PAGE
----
Brown goes on to mention that Tanya Trotter and Michael Trotter, who front The War & Treaty, are “two of the best singers and songwriters” he’s ever worked with.
He says one of his favorite things about his creative relationship with the duo is the improvisational nature with which they collaborate. Often while traveling, Michael Trotter won’t have direct access to a keyboard offstage, so Brown will grab his guitar and guess at chords for whatever new song they’re crafting.
VIDEO: The War & Treaty, Live for “Austin City Limits”
The band is currently working on their upcoming record, a topic Brown is sworn to navigate quite minimally in the company of inquisitive journalists. He does tell me it will be finished by the end of March, that it will be their “best record yet” and that the band is working with a “badass producer.”
When he isn’t working with The War & Treaty, Brown stays busy as a studio musician for folks around town, including Caroline Spence, Jerry Douglas and Critter Eldridge as well as Grand Rapids singer-songwriter Cameron Blake. He also facilitates his own recording and production work.
“I’m mostly working towards the new War & Treaty record right now, but I’ve finished writing a solo record that’s going to be really cool,” he says.
HIGH-PROFILE TOURING AND ELIMINATING DISTRACTIONS
Looking ahead, Brown’s schedule is dizzying. The War & Treaty are slated to perform a plethora of high-profile shows, including headlining two nights at The Chicago Theatre in May, followed by that June tour of Europe.
Musical accomplishments aren’t the only thing Brown is proud of. He’ll be four years sober from drugs this March.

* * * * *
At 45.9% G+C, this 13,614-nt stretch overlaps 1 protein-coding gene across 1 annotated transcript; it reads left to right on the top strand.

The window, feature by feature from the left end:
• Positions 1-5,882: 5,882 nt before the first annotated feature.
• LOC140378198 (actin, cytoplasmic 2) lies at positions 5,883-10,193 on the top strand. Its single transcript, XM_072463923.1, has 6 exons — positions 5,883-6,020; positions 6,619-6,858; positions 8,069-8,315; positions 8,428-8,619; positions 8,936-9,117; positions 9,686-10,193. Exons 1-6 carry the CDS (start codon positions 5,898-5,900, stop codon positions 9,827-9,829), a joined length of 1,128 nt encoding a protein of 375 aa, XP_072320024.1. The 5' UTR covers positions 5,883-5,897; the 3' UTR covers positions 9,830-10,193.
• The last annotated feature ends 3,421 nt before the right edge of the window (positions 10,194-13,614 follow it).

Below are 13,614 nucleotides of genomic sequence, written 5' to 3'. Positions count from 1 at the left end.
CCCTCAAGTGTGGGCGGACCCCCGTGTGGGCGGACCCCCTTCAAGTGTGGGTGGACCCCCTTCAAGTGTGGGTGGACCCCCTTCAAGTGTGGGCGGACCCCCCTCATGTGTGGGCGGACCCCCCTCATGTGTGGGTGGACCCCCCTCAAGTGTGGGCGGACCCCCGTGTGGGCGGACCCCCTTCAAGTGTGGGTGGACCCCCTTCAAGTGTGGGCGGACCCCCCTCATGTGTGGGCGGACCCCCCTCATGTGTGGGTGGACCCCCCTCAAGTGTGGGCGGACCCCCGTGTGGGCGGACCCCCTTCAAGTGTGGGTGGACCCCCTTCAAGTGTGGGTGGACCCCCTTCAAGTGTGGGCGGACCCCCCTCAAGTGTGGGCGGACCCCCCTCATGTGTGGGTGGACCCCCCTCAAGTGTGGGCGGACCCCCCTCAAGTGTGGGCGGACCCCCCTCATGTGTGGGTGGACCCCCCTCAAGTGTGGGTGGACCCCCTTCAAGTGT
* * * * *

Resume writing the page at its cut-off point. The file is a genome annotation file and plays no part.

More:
“Being a musician, playing bars all the time, you know, you gotta stay awake for your third set at 2 a.m. or whatever. Drugs are all over the place. It never destroyed my life or anything, but things were a lot messier back then. It was unsustainable,” he says.
“I just made a conscious choice: If I’m going to be a musician, and that’s all I ever wanted to do with my life, I can’t be distracted. So I gave it up all at once. I used that time to practice alone in my room.”
Here he is again, in his room, guitar on his knee.
As for the world outside these acoustically treated walls, his new home in Nashville is fitting quite well. Before our interview, he takes me to a favorite spot, “Fido,” in the Hillsboro neighborhood. It’s a busy coffee shop vibe, slinging espresso by the shot glass.
“The longer I’m in Nashville, the more I like it. It’s cold today, but the weather is usually pretty nice. When I first came down here, I knew Michael and Tanya. That’s it.
“I didn’t really know anybody else. But it’s been really easy to find my place,” Brown says, just moments before hitting ‘Record’ on his computer keyboard.
Follow Max Brown on Instagram for more of his musical adventures at @maxbrownmusic.
VIDEO: The War and Treaty, “Take Me In” (Live)
PHOTO GALLERY: Max Brown (Nashville)
Photos by Loren Johnson